Divestment is a valid strategy to achieve change

Back in October the Australian Science Media Centre asked me for a comment on the decision by Lego to end its partnership with Shell on the grounds that it wanted to disassociate from the environmental impacts of fossil fuels.   Visit the AusSMC here to see the range of comments offered on what is not a straight forward issue. My concern is the attempt by the proponents of the status quo – namely the fossil fuel interest – to question the legitimacy, even morality, of decisions by organisations like the Australian National University to divest of shareholdings in fossil fuel companies. I told AusSMC:

‘The campaign to encourage financial divestment in the fossil fuels industry is both a  legitimate and unsurprising strategy for change.

Community stakeholders frustrated at the relative inaction of government and business in mitigating climate change and other unsustainable forms of economic development see a far greater degree of responsiveness when the prospect of de-capitalisation of projects and products is invoked by the mobilisation of the massive capacity of pension funds and other institutional investors seeking to achieve better ‘triple bottom line’ outcomes.

For the past twenty years the major oil, gas and coal companies have defended their social licence to operate in a mix of messages ranging from jobs in developing countries and in parts of regional Australia to providing affordable energy to the world’s poor.  At other times, their message has amounted to outlandish “green-wash” of the extent of their environment impact  which conspicuously omits climate change as an environmental threat.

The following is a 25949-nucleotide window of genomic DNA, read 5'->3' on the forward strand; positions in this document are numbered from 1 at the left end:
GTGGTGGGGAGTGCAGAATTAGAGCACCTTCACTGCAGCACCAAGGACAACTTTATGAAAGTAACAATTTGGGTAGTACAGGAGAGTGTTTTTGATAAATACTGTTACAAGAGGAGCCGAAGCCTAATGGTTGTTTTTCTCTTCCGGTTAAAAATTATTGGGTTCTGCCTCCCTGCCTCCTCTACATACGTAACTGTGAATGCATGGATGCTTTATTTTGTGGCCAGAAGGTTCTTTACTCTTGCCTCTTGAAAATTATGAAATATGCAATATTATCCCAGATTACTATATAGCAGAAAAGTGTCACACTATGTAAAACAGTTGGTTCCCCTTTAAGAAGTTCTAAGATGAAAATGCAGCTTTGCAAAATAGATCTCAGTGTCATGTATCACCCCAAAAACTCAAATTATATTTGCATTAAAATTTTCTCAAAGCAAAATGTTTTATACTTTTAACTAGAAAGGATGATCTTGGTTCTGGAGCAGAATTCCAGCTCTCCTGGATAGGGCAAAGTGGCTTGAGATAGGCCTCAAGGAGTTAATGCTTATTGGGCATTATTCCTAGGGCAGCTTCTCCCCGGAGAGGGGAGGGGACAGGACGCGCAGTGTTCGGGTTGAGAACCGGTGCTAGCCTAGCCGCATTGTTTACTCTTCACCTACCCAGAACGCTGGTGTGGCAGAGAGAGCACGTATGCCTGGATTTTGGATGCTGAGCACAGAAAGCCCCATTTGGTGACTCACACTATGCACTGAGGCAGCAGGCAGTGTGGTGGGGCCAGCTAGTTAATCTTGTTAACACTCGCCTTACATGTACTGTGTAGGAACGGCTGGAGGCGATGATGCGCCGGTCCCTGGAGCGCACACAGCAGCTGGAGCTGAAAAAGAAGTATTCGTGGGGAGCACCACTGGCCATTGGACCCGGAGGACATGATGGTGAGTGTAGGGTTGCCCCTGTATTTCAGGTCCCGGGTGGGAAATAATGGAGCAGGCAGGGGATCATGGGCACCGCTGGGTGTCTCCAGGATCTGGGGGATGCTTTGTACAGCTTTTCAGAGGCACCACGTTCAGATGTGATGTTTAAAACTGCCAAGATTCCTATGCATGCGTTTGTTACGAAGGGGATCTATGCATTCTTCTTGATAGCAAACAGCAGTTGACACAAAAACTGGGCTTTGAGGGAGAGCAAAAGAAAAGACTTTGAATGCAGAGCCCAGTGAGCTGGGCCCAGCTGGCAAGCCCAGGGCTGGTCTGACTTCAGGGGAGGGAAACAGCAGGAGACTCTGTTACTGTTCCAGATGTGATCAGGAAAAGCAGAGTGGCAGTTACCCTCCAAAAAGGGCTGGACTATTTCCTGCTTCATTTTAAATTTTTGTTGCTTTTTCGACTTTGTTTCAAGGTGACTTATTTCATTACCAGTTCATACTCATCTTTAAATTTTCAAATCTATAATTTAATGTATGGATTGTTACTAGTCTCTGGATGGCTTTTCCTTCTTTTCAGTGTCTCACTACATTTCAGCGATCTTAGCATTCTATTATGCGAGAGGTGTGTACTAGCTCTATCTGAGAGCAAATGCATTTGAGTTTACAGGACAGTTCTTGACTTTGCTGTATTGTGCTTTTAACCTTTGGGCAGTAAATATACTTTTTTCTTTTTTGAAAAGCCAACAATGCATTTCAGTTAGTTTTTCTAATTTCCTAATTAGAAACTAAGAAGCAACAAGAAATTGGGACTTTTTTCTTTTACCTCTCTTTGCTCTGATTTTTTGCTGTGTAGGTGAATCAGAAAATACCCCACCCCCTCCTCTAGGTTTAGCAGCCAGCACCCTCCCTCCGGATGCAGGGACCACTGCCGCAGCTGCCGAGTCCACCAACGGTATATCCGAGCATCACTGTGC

Corporate sustainability initiatives like the Global Reporting Initiative (GRI) and the Principles of Responsible Investment (PRI) generally have reflected significant incremental levels of innovation in the eco-efficiency of industry, but at the end of the day none of these measures can hide the reality of carbon emissions in the atmosphere or the escalating depletion of non-renewable resources.

To that end, the rise of the divestment movement among a growing number of global pension and investment funds reflects a fuller more transparent accounting of the risks involved in unsustainable business and economic strategies than has hitherto been the case.  In time, it  should prompt or accelerate new thinking by affected industries and their dependent economies about the benefits of diversification and investment in sustainable alternatives.”

Author: Professor John Cole OAM

Professor Emeritus and founder of the Institute for Resilient Regions at the University of Southern Queensland and Honorary Professor, UQ Business School, The University of Queensland.

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